Susanna Clarke
Susanna Clarke was born in Nottingham in 1959. A nomadic childhood was spent in towns in Northern England and Scotland. She was educated at St Hilda's College, Oxford, and has worked in various areas of non-fiction publishing, including Gordon Fraser and Quarto. In 1990, she left London and went to Turin to teach English to stressed-out executives of the Fiat motor company. The following year she taught English in Bilbao.

She returned to England in 1992 and spent the rest of that year in County Durham, in a house that looked out over the North Sea. There she began working on her first novel, Jonathan Strange & Mr Norrell.

From 1993 to 2003, Susanna Clarke was an editor at Simon and Schuster's Cambridge office, where she worked on their cookery list. She has published seven short stories and novellas in US anthologies. One, "The Duke of Wellington Misplaces His Horse," first appeared in a limited-edition, illustrated chapbook from Green Man Press. Another, "Mr Simonelli or The Fairy Widower," was shortlisted for a World Fantasy Award in 2001.

She lives in Cambridge with her partner, the novelist and reviewer Colin Greenland.


- Bibliografija

Džonatan Strejndž & gospodin Norel

Susanna Clarke

I adored this book. So much so that, even now, weeks after finishing it, I still have not been able to bring myself to read another fantasy novel. I am sticking to non-fiction for the time being. At the same time, I recognize that not everyone will love this book as much as I did.

First of all, it's a very fat book; and it starts slowly, with Ms. Clarke confidently drawing the reader little by little into her version of 19th century England, where the story takes place. The plot continues to meander and unfold, with occasional bursts of intensity, but with no battles of epic proportions (ummm... unless you count the Battle of Waterloo), no slaying of dragons (unless you count the French), and no long-lost objects filled with magical power (unless you count a library full of obscure books). In short, this is no Tolkien-esque fantasy. The story, like the characters in it, is politic, witty, sparkling, aloof, well-mannered, and intelligent. For this is a story about gentlemen, after all. Two gentlemen in specific, who also just happen to be the last English magicians of the 'Modern Age.'

Jonathan Strange & Mr Norrell is divided into three parts. It begins (even though the title promises otherwise) with Mr Norrell. This will make some of you unhappy, because Mr Norrell is a stodgy, nervous and particular older gentleman, prone to think far too highly of himself and paranoid of the motives of all those around him. In short, he is not that easy to like and not at all, as Ms. Clarke points out, what a modern magician 'ought to be.' Yet, the first third of the book is about him. I thought this was actually a pretty clever choice, however, because by the time you get to the second part about Jonathan Strange you are so glad to meet him at last (after only reading about him in references made in the footnotes during part one -- oh yes, there are footnotes, and they are at times more amusing than the story itself) that you instantly love him. He is quite the opposite of Mr Norrell -- charming, daring, passionate, young and handsome -- and after he appears, the main part of the story focuses on the relationship between the two and the inevitable clashings of their ideologies. The third part is called "John Uskglass." 'Wait a minute', I hear you saying, 'his name is not in the title -- just who is this interloper, Uskglass?' Well, you'll have to read the book to find out.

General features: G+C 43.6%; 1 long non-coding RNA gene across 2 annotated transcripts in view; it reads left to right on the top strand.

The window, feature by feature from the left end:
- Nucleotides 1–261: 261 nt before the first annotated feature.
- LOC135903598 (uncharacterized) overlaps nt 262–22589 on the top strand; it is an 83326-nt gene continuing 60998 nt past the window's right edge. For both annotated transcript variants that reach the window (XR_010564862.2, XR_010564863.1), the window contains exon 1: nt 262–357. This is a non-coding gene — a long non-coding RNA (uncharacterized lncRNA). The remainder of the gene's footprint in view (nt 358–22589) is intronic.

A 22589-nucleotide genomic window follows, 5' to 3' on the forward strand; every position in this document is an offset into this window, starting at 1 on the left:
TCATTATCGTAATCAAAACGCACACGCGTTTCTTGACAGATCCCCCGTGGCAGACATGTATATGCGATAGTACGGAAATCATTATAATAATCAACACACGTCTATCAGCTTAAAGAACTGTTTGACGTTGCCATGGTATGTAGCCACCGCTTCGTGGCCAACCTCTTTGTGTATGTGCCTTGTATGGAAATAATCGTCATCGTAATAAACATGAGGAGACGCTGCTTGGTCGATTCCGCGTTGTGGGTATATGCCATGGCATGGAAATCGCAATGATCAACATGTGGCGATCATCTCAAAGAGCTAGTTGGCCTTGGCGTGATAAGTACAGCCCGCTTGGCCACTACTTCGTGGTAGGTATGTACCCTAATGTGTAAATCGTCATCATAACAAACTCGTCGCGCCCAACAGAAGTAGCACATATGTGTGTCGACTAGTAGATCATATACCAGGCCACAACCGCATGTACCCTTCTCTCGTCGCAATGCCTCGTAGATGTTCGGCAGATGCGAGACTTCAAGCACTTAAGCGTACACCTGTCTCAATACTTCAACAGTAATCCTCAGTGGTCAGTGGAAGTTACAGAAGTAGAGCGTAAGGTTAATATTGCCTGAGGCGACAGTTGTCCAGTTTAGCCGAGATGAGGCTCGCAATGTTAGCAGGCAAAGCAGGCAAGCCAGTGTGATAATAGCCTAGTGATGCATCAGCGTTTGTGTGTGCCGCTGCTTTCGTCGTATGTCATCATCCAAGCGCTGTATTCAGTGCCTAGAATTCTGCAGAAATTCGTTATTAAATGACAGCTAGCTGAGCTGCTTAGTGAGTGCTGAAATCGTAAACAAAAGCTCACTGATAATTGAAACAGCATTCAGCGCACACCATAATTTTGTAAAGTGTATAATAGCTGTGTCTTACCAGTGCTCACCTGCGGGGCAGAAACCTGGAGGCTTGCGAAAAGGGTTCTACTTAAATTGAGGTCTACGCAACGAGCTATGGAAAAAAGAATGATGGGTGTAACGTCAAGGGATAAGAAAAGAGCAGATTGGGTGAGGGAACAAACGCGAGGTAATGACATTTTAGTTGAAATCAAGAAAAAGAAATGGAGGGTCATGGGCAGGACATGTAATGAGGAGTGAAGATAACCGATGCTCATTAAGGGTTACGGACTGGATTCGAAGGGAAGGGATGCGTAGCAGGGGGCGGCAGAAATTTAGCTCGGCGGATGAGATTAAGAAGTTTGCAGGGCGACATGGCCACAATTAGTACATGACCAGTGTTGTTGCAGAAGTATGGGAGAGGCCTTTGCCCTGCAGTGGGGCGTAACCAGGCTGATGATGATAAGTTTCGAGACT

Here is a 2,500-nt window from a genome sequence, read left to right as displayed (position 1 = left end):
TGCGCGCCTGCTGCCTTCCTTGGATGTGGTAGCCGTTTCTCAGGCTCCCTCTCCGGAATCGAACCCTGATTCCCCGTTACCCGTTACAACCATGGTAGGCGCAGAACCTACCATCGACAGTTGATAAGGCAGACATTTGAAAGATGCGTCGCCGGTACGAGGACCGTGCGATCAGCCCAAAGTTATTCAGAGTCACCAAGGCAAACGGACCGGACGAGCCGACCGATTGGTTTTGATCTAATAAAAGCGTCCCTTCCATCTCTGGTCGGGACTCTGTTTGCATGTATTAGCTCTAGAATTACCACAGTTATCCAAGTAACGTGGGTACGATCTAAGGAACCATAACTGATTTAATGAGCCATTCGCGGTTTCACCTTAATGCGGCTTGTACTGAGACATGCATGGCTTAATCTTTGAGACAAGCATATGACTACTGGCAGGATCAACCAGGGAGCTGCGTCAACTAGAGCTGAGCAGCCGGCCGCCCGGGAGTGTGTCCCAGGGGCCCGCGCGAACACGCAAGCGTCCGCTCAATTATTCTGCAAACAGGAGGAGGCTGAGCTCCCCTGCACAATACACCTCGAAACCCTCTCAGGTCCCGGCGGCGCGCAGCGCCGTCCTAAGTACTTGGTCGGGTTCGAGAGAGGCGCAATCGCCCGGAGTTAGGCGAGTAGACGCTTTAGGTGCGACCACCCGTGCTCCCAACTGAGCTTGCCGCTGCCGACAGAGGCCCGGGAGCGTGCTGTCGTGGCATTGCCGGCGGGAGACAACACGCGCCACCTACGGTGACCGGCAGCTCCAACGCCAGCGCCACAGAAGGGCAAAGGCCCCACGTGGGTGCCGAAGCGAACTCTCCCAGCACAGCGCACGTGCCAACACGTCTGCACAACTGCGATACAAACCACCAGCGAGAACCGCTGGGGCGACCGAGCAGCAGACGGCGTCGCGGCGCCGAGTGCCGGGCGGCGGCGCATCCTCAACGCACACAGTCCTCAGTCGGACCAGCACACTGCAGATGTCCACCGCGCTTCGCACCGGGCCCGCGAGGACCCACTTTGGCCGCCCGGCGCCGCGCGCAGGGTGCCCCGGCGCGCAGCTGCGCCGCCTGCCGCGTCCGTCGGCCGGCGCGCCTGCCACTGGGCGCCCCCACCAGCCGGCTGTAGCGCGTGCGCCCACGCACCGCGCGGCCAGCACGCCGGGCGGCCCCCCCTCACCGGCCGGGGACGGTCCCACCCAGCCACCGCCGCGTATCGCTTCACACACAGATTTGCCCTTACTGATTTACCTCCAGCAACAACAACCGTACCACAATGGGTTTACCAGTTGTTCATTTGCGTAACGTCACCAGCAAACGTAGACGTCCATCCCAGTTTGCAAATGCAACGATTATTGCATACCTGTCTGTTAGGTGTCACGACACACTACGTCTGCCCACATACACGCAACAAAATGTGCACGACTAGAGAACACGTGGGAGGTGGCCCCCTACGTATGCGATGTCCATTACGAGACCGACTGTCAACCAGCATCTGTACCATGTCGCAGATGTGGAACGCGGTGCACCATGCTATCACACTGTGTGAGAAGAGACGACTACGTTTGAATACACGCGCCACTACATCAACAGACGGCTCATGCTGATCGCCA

Mr Norrell emerges out of decades of seclusion in his isolated library to prove that English magic has not completely been lost and that he is the sole remaining practical (rather than theoretical) magician. He sets about, in his own pedantic way, to restore English magic and make himself useful to the government in the wars against the French, and so on. It soon becomes evident, however, that he is not the only magician in England. There is another: Jonathan Strange. Norrell takes on Strange as his pupil but refuses, in his paranoid way, to teach him even half of what he knows. Nevertheless, Strange is obviously more naturally talented than Norrell, and the inevitable falling out occurs. They cause stones to speak, the dead to rise, faeries to appear, ships to be formed out of clouds, the topography of Spain to change, and the coastline of England to stop eroding.

'But what is the point?', a habitual reader of Oprah Book Club selections was heard to ask upon finishing this book. Well, that's just it -- there really isn't one. Unless you will accept a great read as the point. Clarke is a new author, but you would never know it. She writes with an ease and confidence that some authors never achieve with experience. Her quiet, wry sense of humour and steely wit is reminiscent of Jane Austen and William Makepeace Thackery. Indeed, you could almost think of this book as an homage to those great 19th century novelists, which at the same time enfolds the traditions of English fairy stories and Arthurian legends, lacing in an astute knowledge of history.

So, I'm afraid I've now become one of those people who go on and on about how great a certain book is. I've been trying to convince my customers to buy it, trying to convince them not to be turned off by how fat Jonathan Strange & Mr Norrell is. 'I've heard a lot about this book,' they say, 'can it really be as good as all that?' Yes, I tell them, it can.

A review by Margo MacDonald